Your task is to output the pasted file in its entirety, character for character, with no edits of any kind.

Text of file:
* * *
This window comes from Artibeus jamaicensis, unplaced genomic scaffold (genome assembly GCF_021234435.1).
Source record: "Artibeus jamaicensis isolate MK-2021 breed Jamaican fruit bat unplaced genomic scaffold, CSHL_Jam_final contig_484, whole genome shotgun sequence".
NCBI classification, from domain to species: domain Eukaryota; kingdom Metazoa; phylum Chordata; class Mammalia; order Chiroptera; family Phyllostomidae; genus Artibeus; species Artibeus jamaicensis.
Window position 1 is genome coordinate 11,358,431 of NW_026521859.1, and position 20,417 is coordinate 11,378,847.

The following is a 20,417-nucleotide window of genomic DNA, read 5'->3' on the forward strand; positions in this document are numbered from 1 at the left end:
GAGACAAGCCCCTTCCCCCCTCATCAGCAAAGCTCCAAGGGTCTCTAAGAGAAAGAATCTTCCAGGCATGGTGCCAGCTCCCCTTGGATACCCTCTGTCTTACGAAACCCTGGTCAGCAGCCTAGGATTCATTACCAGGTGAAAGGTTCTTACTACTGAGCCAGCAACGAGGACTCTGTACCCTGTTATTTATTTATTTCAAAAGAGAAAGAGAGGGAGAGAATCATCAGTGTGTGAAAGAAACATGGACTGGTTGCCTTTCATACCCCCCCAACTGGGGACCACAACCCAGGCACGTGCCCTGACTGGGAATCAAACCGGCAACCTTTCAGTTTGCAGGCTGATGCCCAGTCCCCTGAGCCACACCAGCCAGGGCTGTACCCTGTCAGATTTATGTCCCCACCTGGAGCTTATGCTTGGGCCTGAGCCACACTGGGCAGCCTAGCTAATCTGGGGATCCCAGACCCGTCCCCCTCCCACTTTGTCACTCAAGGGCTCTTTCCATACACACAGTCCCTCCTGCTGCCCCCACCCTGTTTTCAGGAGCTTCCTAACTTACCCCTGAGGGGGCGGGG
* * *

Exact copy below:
This window comes from Artibeus jamaicensis, unplaced genomic scaffold (genome assembly GCF_021234435.1).
Source record: "Artibeus jamaicensis isolate MK-2021 breed Jamaican fruit bat unplaced genomic scaffold, CSHL_Jam_final contig_484, whole genome shotgun sequence".
NCBI classification, from domain to species: domain Eukaryota; kingdom Metazoa; phylum Chordata; class Mammalia; order Chiroptera; family Phyllostomidae; genus Artibeus; species Artibeus jamaicensis.
Window position 1 is genome coordinate 11,358,431 of NW_026521859.1, and position 20,417 is coordinate 11,378,847.

The following is a 20,417-nucleotide window of genomic DNA, read 5'->3' on the forward strand; positions in this document are numbered from 1 at the left end:
GAGACAAGCCCCTTCCCCCCTCATCAGCAAAGCTCCAAGGGTCTCTAAGAGAAAGAATCTTCCAGGCATGGTGCCAGCTCCCCTTGGATACCCTCTGTCTTACGAAACCCTGGTCAGCAGCCTAGGATTCATTACCAGGTGAAAGGTTCTTACTACTGAGCCAGCAACGAGGACTCTGTACCCTGTTATTTATTTATTTCAAAAGAGAAAGAGAGGGAGAGAATCATCAGTGTGTGAAAGAAACATGGACTGGTTGCCTTTCATACCCCCCCAACTGGGGACCACAACCCAGGCACGTGCCCTGACTGGGAATCAAACCGGCAACCTTTCAGTTTGCAGGCTGATGCCCAGTCCCCTGAGCCACACCAGCCAGGGCTGTACCCTGTCAGATTTATGTCCCCACCTGGAGCTTATGCTTGGGCCTGAGCCACACTGGGCAGCCTAGCTAATCTGGGGATCCCAGACCCGTCCCCCTCCCACTTTGTCACTCAAGGGCTCTTTCCATACACACAGTCCCTCCTGCTGCCCCCACCCTGTTTTCAGGAGCTTCCTAACTTACCCCTGAGGGGGCGGGG